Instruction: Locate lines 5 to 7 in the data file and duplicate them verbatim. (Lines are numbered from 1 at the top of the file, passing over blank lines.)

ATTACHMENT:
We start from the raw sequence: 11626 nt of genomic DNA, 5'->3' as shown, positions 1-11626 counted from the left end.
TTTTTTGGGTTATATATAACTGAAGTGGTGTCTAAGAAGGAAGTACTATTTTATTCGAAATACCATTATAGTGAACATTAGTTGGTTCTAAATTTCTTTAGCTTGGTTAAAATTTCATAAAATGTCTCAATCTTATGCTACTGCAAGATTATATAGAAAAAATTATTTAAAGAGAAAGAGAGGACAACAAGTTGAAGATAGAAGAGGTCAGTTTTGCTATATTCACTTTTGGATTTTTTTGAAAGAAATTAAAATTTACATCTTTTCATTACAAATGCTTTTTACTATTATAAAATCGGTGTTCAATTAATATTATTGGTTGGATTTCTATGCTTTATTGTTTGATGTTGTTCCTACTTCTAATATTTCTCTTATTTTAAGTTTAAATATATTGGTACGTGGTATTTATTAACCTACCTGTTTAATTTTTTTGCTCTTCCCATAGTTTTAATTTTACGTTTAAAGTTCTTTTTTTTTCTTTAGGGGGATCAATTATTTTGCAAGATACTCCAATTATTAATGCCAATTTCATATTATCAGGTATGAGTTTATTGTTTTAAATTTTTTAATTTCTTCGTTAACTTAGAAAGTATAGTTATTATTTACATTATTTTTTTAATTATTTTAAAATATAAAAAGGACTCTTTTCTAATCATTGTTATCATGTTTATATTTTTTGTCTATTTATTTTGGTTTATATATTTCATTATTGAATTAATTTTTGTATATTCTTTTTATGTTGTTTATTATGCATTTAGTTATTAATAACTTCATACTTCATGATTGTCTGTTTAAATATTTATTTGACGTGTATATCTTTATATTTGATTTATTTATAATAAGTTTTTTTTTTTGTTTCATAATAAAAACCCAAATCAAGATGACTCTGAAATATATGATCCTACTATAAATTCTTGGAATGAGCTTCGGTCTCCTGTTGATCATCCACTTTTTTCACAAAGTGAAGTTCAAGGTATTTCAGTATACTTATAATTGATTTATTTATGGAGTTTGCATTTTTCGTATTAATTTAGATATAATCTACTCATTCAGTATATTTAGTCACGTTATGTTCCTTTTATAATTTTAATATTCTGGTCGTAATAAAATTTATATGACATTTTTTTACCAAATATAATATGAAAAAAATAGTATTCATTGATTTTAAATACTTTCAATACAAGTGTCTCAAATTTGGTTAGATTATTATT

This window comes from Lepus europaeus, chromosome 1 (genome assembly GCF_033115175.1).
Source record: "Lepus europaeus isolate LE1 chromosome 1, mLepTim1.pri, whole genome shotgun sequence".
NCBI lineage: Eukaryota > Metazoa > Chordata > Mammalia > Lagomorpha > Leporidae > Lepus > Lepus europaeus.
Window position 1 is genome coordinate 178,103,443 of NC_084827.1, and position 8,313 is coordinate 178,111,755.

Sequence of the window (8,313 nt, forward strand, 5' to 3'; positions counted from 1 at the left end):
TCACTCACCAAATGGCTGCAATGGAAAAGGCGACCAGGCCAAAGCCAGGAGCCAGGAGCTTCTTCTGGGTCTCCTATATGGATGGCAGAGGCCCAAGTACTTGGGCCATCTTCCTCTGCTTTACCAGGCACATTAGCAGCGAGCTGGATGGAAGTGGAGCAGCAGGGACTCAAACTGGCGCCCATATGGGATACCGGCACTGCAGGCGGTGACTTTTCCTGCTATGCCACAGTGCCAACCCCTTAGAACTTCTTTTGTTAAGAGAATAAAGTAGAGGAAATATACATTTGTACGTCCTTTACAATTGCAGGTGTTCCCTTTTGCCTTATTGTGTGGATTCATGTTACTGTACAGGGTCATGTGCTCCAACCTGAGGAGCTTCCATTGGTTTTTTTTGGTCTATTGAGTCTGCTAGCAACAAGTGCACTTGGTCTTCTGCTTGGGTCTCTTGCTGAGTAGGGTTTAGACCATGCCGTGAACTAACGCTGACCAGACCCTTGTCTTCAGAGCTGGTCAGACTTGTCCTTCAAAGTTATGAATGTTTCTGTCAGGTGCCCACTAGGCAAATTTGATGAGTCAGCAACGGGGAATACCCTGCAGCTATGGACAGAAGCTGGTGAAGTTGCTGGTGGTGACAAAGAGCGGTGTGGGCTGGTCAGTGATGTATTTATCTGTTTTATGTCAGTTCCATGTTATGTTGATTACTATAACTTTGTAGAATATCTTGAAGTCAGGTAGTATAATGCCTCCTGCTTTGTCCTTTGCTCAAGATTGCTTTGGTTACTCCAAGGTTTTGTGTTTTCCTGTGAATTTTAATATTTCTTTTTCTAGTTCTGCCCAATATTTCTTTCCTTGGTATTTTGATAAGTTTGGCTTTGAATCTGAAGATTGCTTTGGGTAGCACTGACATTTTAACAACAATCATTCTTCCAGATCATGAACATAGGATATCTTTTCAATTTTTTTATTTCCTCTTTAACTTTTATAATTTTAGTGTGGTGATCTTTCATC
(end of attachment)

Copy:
NCBI lineage: Eukaryota > Metazoa > Chordata > Mammalia > Lagomorpha > Leporidae > Lepus > Lepus europaeus.
Window position 1 is genome coordinate 178,103,443 of NC_084827.1, and position 8,313 is coordinate 178,111,755.

Sequence of the window (8,313 nt, forward strand, 5' to 3'; positions counted from 1 at the left end):